© Fabulorum. José Medio

I was one of the lucky persons last Sunday  at le Centre Pompidou to attend the pre-opening  of a survey of five decades of works by Gerhard Richter, the greatest living German painter and the top selling one, according to the prices being fetched in galleries and auction houses.  A background of such stardom clouds the necessary objectivity to interact with his art.  To make the media buzz red-hot, the documentary film, “Gerhard Richter Painting”, by Corinna Belz is out in theaters providing insight into his manner of painting.

Panorama, as the show is called, does not benefit from a chronological hanging. Richter has been travelling back and forth, from figurative to abstract and back again, breaking any loyalty to a specific genre or style. He experiments with photography, blending the printed image to his paint and disorienting the viewer with a final touch that sometimes is close to hyperrealism and other times sinks into a pictorial fog.  (“I blur things to make everything equally important and unimportant”). The viewer internalizes his work quietly at first, and then with an almost hypnotic quivering.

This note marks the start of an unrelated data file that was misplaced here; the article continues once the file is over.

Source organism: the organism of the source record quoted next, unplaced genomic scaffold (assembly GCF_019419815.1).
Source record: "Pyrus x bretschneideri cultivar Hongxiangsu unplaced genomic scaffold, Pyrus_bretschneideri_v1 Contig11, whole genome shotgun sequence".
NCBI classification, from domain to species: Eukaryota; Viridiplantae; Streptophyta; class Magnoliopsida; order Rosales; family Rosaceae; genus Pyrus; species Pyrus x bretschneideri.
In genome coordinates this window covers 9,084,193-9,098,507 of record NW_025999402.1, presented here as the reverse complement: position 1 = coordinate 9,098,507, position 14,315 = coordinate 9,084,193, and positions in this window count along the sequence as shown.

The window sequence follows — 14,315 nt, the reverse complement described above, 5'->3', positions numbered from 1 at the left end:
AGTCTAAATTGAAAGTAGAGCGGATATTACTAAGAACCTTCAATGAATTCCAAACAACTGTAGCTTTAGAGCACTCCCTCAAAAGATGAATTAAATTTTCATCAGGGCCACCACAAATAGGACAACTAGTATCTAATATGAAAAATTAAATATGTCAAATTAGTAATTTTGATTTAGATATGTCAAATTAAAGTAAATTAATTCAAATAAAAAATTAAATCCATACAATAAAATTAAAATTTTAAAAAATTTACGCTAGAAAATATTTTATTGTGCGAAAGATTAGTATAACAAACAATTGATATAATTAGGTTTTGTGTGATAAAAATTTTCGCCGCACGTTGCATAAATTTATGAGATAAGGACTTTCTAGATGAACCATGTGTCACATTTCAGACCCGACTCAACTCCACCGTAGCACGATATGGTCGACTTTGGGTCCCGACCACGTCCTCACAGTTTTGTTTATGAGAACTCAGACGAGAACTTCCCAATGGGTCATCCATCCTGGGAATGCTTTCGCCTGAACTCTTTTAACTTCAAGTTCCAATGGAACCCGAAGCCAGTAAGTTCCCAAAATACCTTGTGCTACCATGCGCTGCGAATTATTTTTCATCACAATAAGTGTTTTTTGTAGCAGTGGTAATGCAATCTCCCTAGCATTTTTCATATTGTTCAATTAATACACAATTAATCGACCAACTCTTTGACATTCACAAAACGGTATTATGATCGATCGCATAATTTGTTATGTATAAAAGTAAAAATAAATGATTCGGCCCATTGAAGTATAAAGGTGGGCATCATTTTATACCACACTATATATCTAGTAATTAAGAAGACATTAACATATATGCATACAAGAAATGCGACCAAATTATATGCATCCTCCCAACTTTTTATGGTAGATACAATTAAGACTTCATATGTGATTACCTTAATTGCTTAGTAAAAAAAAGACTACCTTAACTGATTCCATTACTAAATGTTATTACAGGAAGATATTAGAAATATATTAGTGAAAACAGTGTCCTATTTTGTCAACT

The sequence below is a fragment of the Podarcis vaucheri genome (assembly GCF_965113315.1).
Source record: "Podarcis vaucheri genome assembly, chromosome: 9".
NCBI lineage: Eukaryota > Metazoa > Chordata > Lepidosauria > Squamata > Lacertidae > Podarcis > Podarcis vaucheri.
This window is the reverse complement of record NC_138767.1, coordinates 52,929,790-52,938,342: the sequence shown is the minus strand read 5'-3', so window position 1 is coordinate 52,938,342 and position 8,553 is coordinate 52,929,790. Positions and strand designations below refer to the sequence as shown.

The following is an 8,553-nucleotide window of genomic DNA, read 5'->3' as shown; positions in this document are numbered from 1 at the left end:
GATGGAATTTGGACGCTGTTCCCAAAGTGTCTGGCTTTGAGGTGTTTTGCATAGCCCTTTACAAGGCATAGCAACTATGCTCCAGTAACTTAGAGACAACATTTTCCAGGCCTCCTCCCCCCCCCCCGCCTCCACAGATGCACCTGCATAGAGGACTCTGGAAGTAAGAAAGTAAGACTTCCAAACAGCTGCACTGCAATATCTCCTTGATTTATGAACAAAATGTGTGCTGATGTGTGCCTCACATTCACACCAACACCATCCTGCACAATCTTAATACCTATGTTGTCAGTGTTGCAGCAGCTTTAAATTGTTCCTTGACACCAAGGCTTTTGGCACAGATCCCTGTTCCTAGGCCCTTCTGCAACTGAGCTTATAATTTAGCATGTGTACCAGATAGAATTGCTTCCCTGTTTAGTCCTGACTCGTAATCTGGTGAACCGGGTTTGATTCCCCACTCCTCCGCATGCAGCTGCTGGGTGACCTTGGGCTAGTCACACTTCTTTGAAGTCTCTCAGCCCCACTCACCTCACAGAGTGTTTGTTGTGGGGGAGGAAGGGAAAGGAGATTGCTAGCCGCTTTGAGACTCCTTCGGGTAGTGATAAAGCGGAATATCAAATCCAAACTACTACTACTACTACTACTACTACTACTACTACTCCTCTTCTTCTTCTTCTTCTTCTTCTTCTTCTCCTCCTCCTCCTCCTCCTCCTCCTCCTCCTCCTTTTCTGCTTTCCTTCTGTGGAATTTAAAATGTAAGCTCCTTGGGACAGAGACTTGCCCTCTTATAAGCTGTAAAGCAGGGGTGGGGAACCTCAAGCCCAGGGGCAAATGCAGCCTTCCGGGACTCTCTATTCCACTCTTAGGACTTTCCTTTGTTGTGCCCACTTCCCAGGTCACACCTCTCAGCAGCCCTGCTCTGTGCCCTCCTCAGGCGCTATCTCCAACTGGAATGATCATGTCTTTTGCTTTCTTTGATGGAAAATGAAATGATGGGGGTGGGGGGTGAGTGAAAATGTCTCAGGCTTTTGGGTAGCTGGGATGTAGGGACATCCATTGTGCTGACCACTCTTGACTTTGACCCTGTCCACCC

It is nonetheless in his relation to color and paint where his creativity shows signs of a genius at work. His exploration of grey is a challenge resolved so masterly that his consecration could come from just those series. Grey is, in the eyes of many artists, the non-colour and Richter proceeds to interrogate it extracting from it an astonishing range of powerful variations. And it is blending masses of bright colors in oversized canvasses when he erupts really and metaphorically, providing again reason to believe that he is not just painting but engaging in a process of self-discovery.

Richter may be one of the most generous and provocative artists in the contemporary scene. He mirrors us all, going on about our lives, struggling to make sense of the world, and creating startling and deep beauty in the process. This show should not be missed.